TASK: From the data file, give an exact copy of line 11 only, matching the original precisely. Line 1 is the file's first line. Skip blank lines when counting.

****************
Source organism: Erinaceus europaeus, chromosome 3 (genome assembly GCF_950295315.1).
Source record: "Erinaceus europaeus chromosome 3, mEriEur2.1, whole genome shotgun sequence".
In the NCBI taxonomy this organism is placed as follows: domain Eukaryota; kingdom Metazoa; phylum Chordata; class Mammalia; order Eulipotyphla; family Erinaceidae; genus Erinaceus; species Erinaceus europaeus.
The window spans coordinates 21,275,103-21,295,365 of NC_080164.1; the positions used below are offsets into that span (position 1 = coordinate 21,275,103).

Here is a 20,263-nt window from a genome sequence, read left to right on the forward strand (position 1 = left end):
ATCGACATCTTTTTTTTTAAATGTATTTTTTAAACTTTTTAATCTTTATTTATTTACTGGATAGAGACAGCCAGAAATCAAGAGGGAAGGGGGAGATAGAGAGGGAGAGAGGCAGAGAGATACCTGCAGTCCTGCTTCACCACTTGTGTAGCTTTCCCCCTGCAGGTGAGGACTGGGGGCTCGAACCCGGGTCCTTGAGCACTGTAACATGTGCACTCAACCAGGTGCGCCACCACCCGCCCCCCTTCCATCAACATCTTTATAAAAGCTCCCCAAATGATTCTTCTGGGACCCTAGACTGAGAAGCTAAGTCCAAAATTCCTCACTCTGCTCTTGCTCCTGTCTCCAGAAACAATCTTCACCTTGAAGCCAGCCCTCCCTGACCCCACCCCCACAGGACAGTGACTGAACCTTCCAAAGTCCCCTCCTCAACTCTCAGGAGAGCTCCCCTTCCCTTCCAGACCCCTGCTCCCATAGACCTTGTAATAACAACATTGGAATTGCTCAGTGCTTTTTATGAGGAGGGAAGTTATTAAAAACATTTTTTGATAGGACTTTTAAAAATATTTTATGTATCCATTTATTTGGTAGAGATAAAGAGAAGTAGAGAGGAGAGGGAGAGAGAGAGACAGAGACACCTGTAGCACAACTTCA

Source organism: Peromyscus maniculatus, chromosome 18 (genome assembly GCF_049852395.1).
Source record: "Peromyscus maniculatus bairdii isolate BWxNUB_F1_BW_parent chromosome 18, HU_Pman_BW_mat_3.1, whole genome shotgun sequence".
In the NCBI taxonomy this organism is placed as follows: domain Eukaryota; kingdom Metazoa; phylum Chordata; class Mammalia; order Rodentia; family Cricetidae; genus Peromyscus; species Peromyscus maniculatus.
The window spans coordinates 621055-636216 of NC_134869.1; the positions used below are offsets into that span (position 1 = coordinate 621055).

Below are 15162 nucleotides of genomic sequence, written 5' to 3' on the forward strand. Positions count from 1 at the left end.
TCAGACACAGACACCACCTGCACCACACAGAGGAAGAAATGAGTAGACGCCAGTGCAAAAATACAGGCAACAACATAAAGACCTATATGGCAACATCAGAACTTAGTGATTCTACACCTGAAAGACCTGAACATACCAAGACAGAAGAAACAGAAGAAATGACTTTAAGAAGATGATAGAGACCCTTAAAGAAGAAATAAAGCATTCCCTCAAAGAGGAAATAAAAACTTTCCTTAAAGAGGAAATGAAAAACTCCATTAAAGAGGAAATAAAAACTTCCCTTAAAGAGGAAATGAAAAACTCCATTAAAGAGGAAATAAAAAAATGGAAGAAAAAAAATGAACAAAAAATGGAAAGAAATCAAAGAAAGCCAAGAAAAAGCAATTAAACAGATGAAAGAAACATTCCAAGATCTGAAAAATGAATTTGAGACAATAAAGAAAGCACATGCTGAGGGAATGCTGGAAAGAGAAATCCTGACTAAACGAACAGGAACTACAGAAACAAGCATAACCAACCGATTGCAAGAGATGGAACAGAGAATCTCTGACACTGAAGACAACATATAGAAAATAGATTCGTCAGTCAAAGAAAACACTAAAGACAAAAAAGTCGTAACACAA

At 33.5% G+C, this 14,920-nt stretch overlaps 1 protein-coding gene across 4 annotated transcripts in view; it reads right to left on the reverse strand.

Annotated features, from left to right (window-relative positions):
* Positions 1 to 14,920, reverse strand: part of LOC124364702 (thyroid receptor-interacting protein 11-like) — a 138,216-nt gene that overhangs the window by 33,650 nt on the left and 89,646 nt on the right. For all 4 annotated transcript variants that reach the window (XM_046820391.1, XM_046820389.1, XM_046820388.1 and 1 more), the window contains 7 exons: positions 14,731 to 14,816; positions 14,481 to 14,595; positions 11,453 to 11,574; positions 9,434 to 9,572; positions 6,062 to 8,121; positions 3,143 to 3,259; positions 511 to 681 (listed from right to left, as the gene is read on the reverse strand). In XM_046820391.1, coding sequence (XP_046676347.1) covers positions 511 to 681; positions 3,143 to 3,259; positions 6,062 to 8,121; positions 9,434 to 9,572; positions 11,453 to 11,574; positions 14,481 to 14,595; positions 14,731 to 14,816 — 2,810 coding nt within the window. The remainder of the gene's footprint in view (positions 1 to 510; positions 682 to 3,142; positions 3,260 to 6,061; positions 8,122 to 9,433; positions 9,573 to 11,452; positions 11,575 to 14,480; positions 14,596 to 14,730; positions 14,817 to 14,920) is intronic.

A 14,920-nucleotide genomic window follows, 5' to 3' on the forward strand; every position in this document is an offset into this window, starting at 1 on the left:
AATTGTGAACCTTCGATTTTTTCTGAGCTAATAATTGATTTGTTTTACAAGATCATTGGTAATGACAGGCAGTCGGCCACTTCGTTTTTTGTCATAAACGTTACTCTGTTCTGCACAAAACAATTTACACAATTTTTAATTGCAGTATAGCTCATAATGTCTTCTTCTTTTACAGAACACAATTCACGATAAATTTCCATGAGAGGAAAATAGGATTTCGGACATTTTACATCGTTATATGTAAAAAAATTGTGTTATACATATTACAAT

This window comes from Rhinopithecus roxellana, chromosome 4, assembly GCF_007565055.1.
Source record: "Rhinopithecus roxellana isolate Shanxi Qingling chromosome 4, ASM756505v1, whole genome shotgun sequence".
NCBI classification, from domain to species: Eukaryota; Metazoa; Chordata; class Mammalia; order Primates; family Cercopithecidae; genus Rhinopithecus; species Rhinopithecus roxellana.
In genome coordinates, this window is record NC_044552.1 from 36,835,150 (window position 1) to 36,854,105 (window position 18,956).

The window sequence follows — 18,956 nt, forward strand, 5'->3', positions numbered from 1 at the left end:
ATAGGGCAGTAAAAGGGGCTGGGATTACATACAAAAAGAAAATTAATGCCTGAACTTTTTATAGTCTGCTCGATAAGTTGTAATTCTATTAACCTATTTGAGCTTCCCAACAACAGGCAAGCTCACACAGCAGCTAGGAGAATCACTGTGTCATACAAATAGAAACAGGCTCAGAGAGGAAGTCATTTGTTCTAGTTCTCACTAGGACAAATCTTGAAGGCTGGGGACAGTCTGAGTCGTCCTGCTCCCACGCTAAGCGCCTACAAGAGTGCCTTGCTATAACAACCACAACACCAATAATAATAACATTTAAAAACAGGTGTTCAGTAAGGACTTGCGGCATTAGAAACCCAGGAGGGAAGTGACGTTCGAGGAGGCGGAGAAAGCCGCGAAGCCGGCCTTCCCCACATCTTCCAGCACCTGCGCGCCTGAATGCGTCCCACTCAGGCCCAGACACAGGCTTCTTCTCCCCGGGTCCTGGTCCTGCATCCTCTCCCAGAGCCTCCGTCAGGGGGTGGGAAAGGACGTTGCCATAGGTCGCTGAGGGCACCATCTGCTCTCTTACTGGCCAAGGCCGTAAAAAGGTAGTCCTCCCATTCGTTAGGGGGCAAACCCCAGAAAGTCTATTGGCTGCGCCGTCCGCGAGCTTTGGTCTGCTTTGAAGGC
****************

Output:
Below are 15162 nucleotides of genomic sequence, written 5' to 3' on the forward strand. Positions count from 1 at the left end.